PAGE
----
April 12, 2024
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Not Your Mom’s Movie Night: Rinat Tackles Important, Sensitive Issues

Teaneck—More than 300 people packed into Congregation Rinat Yisrael recently for a program called Ancient Traditions, Modern Challenges. The audience viewed two Israeli movies about Jewish self-identity followed by discussions moderated by Rabbi Yossi Adler of Rinat, who is also the TABC rosh yeshiva, and by psychotherapist Yocheved Schacter, a member of the congregation.

The Rabbi’s Daughter, is a 2012 documentary made by the 20-something daughter of an Orthodox Israeli rabbi. It features three additional women of her generation who are also daughters of Orthodox rabbis. What all four women have in common is their decision to leave home unmarried to conduct very non-Orthodox lives. There are interviews with the daughters in their chosen environments and of the dialogues each has with her father. In each case, the daughter does not question her parents’ life-choice decisions, and hopes her father can accept the choices she has made for herself. Their fathers’ degrees of acceptance vary.

The second Israeli movie is Veahavta: And Thou Shalt Love, a 2011 drama about an 18-year-old Hesder yeshiva bocher, Ohad, who is struggling with his gay romantic attraction to his chavrusa. On the advice of a hotline adviser, he tries to gain strength by immersing himself in Torah study and prayer. The adviser assures him that his efforts are building his strength to control his unwanted desires and that, by following this path, he will soon overcome them. In an effort to have a normal life, Ohad tells his rosh yeshiva he is ready for a shidduch, which he hopes the rabbi will facilitate. But when his study partner returns from military duty, Ohad finds his desires to be more than he can bear, and comes out to his partner, who is shocked. Ohad resolves his ambiguity by ending contact with his hotline adviser. The next morning he is conflicted about joining the minyan, but does so joyfully, not sure what consequences await him.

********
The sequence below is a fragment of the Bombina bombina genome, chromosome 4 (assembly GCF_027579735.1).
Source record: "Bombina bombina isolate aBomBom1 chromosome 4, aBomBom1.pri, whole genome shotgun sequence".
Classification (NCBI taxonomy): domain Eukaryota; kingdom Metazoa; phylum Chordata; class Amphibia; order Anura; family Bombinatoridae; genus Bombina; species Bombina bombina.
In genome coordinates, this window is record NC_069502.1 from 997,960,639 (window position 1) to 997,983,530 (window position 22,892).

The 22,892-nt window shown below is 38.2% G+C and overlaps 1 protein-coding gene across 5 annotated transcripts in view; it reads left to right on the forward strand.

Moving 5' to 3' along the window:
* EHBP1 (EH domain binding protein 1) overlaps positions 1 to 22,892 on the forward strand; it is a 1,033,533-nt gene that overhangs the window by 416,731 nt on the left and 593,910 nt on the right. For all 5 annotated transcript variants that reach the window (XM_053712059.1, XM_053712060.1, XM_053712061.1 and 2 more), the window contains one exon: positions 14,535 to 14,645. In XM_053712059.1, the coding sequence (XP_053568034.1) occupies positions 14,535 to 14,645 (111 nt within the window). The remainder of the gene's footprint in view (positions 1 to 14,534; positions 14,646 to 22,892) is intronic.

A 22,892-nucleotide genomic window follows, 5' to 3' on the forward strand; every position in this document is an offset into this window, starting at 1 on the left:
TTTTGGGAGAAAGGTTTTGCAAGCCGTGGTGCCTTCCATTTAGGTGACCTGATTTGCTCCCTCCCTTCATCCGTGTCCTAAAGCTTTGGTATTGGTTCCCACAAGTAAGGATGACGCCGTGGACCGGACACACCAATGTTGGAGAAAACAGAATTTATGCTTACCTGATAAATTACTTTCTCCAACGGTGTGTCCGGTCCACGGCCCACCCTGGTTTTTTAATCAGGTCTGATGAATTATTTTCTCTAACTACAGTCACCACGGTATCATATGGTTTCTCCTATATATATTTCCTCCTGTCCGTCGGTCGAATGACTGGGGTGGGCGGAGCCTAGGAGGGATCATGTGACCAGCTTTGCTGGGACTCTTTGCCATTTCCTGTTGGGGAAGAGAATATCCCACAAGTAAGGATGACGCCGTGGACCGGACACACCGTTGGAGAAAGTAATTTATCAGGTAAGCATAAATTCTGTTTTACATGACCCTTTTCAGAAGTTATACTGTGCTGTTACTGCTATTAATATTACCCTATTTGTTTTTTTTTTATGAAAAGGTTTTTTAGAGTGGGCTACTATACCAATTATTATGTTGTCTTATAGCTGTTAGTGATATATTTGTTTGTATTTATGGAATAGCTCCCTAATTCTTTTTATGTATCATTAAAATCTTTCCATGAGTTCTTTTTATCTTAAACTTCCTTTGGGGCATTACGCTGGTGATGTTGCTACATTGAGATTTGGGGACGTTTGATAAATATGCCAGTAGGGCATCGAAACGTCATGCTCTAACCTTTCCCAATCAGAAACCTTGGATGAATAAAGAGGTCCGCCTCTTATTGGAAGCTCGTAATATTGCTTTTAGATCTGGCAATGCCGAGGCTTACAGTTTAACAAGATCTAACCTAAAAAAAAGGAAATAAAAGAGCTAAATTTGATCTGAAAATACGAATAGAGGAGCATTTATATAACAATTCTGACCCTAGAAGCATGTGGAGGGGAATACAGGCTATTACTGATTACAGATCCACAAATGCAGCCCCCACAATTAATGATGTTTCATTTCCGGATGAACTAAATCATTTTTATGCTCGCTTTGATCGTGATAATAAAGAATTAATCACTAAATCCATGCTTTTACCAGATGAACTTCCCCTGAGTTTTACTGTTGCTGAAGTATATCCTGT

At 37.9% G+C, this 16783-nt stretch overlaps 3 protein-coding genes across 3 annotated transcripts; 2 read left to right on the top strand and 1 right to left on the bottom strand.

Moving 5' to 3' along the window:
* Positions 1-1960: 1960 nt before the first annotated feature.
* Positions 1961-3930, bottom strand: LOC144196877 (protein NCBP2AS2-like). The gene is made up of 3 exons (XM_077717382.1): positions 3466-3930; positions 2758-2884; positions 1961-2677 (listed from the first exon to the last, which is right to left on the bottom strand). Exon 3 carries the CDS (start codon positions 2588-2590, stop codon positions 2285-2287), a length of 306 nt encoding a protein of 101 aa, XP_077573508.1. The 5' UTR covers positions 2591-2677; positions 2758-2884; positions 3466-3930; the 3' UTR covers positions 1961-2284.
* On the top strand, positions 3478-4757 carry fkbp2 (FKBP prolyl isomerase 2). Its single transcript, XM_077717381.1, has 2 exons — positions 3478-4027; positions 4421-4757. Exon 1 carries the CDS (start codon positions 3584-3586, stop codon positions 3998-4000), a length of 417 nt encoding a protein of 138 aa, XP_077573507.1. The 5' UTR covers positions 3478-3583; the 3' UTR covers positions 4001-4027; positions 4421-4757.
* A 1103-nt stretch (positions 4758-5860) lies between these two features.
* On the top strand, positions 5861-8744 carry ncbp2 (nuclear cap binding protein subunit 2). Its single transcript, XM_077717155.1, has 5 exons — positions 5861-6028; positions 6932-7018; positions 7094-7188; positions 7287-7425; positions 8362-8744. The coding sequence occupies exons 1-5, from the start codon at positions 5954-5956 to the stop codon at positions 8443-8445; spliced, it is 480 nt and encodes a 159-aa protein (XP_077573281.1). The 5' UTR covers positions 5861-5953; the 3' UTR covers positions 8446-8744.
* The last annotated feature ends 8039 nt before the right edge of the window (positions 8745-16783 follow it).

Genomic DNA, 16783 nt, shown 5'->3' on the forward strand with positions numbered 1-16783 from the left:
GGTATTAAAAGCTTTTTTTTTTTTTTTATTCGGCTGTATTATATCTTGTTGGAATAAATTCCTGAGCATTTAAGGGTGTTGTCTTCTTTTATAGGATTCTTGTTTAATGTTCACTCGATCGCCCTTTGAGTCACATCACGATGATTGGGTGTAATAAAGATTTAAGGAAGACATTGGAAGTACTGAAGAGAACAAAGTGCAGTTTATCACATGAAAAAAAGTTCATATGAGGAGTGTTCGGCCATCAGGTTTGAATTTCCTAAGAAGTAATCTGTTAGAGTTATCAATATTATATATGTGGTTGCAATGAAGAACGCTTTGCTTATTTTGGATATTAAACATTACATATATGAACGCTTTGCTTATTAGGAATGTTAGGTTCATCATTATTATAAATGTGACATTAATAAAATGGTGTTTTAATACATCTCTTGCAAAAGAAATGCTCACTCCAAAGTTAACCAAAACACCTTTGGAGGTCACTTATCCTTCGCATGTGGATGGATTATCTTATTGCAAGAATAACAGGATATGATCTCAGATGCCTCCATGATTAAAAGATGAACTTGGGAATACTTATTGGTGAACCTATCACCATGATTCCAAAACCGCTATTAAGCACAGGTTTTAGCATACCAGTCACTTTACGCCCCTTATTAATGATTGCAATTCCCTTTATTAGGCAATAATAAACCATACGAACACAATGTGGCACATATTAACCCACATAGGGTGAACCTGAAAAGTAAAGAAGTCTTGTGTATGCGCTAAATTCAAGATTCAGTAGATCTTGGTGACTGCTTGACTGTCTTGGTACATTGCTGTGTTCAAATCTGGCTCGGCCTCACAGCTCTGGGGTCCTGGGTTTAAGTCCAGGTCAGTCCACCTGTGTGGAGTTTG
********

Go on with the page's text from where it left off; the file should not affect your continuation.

The moderators spoke briefly after each movie. The discussion centered around relationships with grown children. An audience member said that there is too much pressure from too many public expectations within the Orthodox community. Rabbi Adler concurred and added that these were heightened for a rabbi’s or other leader’s children. Mrs. Schacter advised that we should not view these movies as being primarily about religion, but about our relationships and the mesorah—the values—any of us transmit to our children and how they accept them.

It was agreed that the purpose of the first movie’s director was to put the fathers in the public eye, as the young women had been all their lives by dint of being rabbis’ daughters. Mrs. Schacter pointed out that it seemed that the daughters had not had such open discussions with their fathers in the past.

The lesson, she said, is that we should talk to our children and listen to what they have to say, all the while assuring them of our love, validation, and support. The parent-child relationship should not be a power struggle, but an expression of empathy. The parents should feel their children’s pain as they struggle with all the conflicts in life, express their sympathy and stand alongside them. Each party should accept the other, which does not mean they have to agree. Each should realize what influences the other. And they should realize that life is not static, but a continuing process of changes for all, with no guarantees.